Everyone could use some extra cash – whether it’s to fund a new luxury purchase, investing in more stocks or just to see a much bigger number in our savings account to feel more secure in life.
Saving an additional $1,000 a year is easier than it seems and requires minimal effort. To save $1,000, you have to put away $84 extra each month. This starts with a review of your monthly expenses to reduce on cost items you don’t need or don’t even realize you have.
Here are fours ways you can trim your monthly budget.
1. Trim Monthly Bills You Don’t Need.
Most people have some bloat in their monthly expenses. These expenses were either taken on several years ago or on impulse. With the advent of convenience, most people may not even know what exactly they’re paying for, even if they know the amount it comes up to.
Land lines – Everyone has a mobile phone, so how much do you use it anymore? Cable Television package – It may sound cheap when all you have to pay is $10 for 5 more channels but are you really using it?
Broadband – M1 has rolled out its broadband charging just $39 a month. This looks like the most value for money deal if you don’t have heavy usage.
Mobile plan – Do you really use all your SMS and data allowance every month? Most people would be paying in excess of $50 a month in handphone bills; Singtel has a SIM only option that costs as low as $20. Don’t go for a higher tier plan just so you can get a bigger discount when buying the iPhone 6S, it isn’t worth your money in the long run.
There are so many ways people can save on different cost items. A prudent review of these expenses alone could save you $84 a month, or $1,000 a year.
2. Going Out Less
Even Obi Wan Kenobi goes out once in a while in his old age.
We’re not advocating that you turn into pale skinned mole rats or live like a friendless hermit-like Obi Wan Kenobi. If you’ve reviewed your expenses and realised that you go out for drinks every Friday and spend $100 each time, all you need to do is shy away one Friday each month.
If you find that you’re eating at a restaurant four times a month at a cost of $50 each time, you can consider cutting it down to just two times a month. If you find that you’re drinking Starbucks coffee every morning, consider drinking coffee from the office pantry (free!) or buying Ya Kun instead. There are numerous ways you can cut your budget by over $80 each month fairly easily.
3. Smart Grocery Shopping
Unfortunately, your kids are not an asset when it comes to grocery shopping
Grocery shopping is very necessary. It ensures you don’t have to eat out and that you don’t spend extra money on it. However, there are several pitfalls people don’t realize when they do their grocery shopping.
Taking your kids with you is fun and you get to enjoy a fun-filled family experience at the store. However, supermarkets are laden with traps for kids at the bottom shelves, from colourful and sugary cereal boxes to attractive toys and figurines. You can’t blame your kids – supermarkets have scienced the S&*t out the situation.
Another thing to take note of is to only go grocery shopping when you have a list of things you need to buy. This will prevent you from impulse purchases and purchases that are unhealthy and appealed to your craving at that point.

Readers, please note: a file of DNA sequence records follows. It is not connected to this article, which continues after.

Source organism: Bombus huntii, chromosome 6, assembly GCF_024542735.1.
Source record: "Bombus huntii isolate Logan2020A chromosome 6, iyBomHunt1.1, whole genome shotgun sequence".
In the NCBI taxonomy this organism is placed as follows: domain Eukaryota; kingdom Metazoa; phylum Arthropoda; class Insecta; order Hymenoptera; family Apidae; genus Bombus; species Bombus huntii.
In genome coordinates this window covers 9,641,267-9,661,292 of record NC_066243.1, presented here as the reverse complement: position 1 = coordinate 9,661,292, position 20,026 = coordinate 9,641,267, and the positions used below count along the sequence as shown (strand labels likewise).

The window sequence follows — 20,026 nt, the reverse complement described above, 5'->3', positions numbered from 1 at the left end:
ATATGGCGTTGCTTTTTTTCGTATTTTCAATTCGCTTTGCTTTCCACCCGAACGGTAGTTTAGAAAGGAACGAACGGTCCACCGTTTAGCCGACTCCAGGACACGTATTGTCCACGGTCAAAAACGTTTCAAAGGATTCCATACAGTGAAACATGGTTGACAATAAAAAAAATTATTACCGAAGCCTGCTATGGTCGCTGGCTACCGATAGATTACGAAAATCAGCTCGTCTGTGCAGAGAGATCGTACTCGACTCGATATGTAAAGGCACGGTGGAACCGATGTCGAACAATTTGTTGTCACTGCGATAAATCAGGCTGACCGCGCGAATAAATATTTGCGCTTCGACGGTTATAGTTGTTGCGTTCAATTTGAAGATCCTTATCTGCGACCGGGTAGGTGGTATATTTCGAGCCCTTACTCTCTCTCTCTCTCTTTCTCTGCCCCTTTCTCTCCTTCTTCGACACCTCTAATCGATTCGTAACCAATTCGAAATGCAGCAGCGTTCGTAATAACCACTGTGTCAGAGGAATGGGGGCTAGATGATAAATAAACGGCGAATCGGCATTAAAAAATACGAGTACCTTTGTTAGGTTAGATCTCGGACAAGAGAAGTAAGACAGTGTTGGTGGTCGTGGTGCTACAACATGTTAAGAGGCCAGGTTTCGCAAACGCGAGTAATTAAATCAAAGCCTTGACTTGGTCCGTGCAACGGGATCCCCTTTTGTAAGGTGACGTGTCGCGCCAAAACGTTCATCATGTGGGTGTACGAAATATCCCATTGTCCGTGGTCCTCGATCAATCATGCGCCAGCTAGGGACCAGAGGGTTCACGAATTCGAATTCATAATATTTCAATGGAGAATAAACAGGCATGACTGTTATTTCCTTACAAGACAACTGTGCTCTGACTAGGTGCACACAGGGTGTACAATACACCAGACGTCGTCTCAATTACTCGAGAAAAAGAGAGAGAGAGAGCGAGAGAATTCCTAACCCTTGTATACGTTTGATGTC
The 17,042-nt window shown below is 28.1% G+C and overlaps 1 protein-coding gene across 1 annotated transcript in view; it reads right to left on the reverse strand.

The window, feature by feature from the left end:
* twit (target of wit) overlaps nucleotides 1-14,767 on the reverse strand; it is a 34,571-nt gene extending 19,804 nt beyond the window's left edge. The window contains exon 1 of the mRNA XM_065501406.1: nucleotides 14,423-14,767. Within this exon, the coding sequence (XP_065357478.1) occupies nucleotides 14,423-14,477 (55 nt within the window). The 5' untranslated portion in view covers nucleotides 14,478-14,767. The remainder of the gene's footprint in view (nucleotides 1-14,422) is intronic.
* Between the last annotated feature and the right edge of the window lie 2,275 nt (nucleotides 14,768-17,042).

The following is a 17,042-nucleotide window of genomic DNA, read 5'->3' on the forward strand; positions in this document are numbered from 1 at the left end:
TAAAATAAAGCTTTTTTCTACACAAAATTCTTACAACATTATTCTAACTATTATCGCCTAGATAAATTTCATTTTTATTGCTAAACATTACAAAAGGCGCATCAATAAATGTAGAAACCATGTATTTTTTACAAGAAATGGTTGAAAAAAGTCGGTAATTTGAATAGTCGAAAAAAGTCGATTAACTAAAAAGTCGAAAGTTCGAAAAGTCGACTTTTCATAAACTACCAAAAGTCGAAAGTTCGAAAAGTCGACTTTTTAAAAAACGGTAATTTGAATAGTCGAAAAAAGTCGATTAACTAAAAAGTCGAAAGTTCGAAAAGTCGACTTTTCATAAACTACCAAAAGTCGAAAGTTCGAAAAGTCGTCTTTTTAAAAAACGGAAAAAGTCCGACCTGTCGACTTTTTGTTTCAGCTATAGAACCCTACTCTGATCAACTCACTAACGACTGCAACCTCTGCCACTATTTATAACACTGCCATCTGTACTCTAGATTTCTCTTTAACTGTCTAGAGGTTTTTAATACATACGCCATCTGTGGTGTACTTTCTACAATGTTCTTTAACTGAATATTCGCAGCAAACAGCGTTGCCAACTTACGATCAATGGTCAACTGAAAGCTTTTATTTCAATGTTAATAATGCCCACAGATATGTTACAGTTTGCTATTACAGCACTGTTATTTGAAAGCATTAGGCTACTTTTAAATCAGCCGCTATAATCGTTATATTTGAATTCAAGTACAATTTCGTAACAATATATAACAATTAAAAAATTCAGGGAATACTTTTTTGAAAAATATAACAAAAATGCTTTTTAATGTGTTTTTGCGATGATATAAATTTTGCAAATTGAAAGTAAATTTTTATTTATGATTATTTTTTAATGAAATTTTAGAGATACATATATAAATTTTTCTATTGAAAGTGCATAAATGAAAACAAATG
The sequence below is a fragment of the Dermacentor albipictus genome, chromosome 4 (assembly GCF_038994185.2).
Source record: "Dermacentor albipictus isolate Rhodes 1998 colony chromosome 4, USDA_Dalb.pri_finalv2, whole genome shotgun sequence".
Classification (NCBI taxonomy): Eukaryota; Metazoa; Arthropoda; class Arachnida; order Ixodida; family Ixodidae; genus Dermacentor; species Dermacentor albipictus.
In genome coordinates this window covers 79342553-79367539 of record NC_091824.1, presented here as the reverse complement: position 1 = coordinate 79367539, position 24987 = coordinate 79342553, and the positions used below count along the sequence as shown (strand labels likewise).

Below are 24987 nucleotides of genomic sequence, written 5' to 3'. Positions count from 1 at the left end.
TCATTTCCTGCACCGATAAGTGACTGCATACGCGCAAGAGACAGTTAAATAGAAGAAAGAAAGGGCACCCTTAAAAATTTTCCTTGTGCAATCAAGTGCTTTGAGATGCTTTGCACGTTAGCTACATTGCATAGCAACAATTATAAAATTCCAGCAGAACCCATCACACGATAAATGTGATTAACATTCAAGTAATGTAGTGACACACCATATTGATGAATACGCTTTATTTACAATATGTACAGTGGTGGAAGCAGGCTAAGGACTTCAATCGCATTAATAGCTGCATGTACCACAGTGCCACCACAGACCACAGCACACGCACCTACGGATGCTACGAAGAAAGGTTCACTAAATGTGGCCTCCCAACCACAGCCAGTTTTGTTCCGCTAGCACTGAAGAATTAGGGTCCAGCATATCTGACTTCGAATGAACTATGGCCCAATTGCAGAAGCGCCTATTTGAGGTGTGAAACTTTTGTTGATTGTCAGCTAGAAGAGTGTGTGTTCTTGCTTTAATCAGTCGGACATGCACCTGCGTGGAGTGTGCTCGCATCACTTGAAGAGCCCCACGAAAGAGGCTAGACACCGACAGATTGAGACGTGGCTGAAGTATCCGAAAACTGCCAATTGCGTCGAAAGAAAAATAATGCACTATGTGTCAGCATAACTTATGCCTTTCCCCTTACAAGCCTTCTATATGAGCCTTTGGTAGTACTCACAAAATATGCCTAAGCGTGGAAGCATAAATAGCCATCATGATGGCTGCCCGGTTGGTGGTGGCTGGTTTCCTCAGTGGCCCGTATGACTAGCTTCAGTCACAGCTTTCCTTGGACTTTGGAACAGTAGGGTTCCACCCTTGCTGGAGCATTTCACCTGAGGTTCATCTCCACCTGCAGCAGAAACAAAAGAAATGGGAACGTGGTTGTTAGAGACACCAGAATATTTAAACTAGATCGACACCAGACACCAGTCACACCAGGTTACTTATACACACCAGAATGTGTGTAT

After you make your list, you should go buy products that carry generic house brands. More often than not, it is your cooking skills, rather than the ingredients that you are using, which results in bad tasting food.
4. Avoid Buying Too Much Insurance
People understand the need to be insured. However, most people do not know how much they should be insured for. Or the different types of insurance that they may or may not need.
Considering that we already have Medishield Life, the Dependant’s Protection Scheme, Home Protection’s Scheme and other forms of insurance bought by our company or our union that we may not even realize, some of us may not need as much insurance as what we think we may need.
If you don’t recognize the types of insurance we have just listed above, we suggest you first understand better what insurance are and what you already have before adding more to the list.
The next step is to find out how much insurance you really need.
Should you get $2,000,000 worth of life insurance if you only earn $3,000 a month? Probably not. Should you be saving $500 a month in an endowment plan or a whole life insurance if you earn $3,000 a month? Probably not. Should you be investing via an Investment Linked Plan? Definitely not.
And there are good reasons you should not be spending these amounts on such plans, even if you are able to save the extra money.
Defaulting on these so call “forced savings plan” if you cannot upkeep the contributions will wipe out a huge chunk of your savings. And if you read the news, and our site lately, some savings plans do not even guarantee the payout of what you have saved over the span of the policy!
There are many ways that a person could cut down on expenses without making a dent in their lifestyles. All it takes is a few hours of diligence and you could be $1,000 richer at the end of the year. There are many other ways we can think of such as –
Putting your savings into a savings account, like the UOB One account or the OCBC 360 account, which pays over 2% returns is a move that will build your savings each month.
Buying secondhand via apps mobile apps or going to a flea market will help you save on costs for certain items like books or home appliances.
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